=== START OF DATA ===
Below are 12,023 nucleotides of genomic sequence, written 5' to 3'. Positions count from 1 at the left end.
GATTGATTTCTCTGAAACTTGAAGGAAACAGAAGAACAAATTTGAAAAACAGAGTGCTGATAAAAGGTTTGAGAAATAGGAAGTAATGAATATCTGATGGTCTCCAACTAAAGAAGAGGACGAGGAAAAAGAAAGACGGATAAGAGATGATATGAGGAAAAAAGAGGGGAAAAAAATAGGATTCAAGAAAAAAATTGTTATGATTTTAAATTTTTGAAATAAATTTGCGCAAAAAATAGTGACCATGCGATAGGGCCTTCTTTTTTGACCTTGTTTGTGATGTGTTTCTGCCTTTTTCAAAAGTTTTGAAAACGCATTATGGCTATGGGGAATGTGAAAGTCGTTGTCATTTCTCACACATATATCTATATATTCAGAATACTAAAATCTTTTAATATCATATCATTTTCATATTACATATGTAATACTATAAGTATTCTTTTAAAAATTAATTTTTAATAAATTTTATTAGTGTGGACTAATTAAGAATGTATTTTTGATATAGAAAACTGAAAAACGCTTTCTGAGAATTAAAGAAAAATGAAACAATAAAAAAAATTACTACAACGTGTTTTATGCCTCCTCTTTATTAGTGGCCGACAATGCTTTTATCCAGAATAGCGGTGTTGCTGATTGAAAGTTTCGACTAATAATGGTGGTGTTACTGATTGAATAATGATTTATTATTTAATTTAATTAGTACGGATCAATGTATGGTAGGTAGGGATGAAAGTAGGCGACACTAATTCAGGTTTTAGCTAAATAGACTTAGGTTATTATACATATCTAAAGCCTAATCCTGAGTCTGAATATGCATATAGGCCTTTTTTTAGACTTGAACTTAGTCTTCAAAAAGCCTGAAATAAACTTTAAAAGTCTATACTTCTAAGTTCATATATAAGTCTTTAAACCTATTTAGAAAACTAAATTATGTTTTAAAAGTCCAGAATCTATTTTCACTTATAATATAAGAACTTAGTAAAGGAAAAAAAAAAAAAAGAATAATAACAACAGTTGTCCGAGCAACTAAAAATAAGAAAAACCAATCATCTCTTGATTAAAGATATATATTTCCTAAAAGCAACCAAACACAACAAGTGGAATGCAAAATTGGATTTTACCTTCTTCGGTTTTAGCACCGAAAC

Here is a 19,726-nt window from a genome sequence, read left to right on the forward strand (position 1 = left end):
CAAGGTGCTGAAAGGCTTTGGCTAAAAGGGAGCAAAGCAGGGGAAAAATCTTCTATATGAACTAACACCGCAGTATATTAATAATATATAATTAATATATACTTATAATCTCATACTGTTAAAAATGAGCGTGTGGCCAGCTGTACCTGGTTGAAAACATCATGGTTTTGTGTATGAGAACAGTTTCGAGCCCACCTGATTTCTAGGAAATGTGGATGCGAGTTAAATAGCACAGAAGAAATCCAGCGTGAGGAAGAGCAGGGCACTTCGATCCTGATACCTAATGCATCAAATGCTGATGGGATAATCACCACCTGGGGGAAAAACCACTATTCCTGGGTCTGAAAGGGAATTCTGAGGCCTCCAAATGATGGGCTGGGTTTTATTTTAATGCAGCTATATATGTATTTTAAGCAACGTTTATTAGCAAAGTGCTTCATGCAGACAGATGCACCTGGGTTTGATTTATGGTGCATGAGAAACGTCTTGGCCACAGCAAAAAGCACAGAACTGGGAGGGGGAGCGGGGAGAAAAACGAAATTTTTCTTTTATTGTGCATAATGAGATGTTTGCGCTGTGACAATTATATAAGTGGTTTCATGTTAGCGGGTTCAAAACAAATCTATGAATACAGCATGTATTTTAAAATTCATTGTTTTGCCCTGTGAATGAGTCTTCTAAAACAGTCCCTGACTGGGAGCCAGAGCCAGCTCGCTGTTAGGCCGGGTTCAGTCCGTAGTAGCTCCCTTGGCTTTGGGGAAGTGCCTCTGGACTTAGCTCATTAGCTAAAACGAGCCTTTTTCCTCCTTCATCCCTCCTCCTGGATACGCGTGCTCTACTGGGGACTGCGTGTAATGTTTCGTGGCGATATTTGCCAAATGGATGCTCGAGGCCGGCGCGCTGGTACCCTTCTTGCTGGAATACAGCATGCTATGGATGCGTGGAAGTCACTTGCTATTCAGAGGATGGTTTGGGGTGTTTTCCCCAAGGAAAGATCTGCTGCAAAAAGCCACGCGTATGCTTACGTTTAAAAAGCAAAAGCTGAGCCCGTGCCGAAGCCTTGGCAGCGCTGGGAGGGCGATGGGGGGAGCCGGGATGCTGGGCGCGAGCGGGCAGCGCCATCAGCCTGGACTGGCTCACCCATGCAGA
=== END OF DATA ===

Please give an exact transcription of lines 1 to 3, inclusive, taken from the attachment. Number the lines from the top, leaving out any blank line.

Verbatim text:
Below are 12,023 nucleotides of genomic sequence, written 5' to 3'. Positions count from 1 at the left end.
GATTGATTTCTCTGAAACTTGAAGGAAACAGAAGAACAAATTTGAAAAACAGAGTGCTGATAAAAGGTTTGAGAAATAGGAAGTAATGAATATCTGATGGTCTCCAACTAAAGAAGAGGACGAGGAAAAAGAAAGACGGATAAGAGATGATATGAGGAAAAAAGAGGGGAAAAAAATAGGATTCAAGAAAAAAATTGTTATGATTTTAAATTTTTGAAATAAATTTGCGCAAAAAATAGTGACCATGCGATAGGGCCTTCTTTTTTGACCTTGTTTGTGATGTGTTTCTGCCTTTTTCAAAAGTTTTGAAAACGCATTATGGCTATGGGGAATGTGAAAGTCGTTGTCATTTCTCACACATATATCTATATATTCAGAATACTAAAATCTTTTAATATCATATCATTTTCATATTACATATGTAATACTATAAGTATTCTTTTAAAAATTAATTTTTAATAAATTTTATTAGTGTGGACTAATTAAGAATGTATTTTTGATATAGAAAACTGAAAAACGCTTTCTGAGAATTAAAGAAAAATGAAACAATAAAAAAAATTACTACAACGTGTTTTATGCCTCCTCTTTATTAGTGGCCGACAATGCTTTTATCCAGAATAGCGGTGTTGCTGATTGAAAGTTTCGACTAATAATGGTGGTGTTACTGATTGAATAATGATTTATTATTTAATTTAATTAGTACGGATCAATGTATGGTAGGTAGGGATGAAAGTAGGCGACACTAATTCAGGTTTTAGCTAAATAGACTTAGGTTATTATACATATCTAAAGCCTAATCCTGAGTCTGAATATGCATATAGGCCTTTTTTTAGACTTGAACTTAGTCTTCAAAAAGCCTGAAATAAACTTTAAAAGTCTATACTTCTAAGTTCATATATAAGTCTTTAAACCTATTTAGAAAACTAAATTATGTTTTAAAAGTCCAGAATCTATTTTCACTTATAATATAAGAACTTAGTAAAGGAAAAAAAAAAAAAAGAATAATAACAACAGTTGTCCGAGCAACTAAAAATAAGAAAAACCAATCATCTCTTGATTAAAGATATATATTTCCTAAAAGCAACCAAACACAACAAGTGGAATGCAAAATTGGATTTTACCTTCTTCGGTTTTAGCACCGAAAC

Here is a 19,726-nt window from a genome sequence, read left to right on the forward strand (position 1 = left end):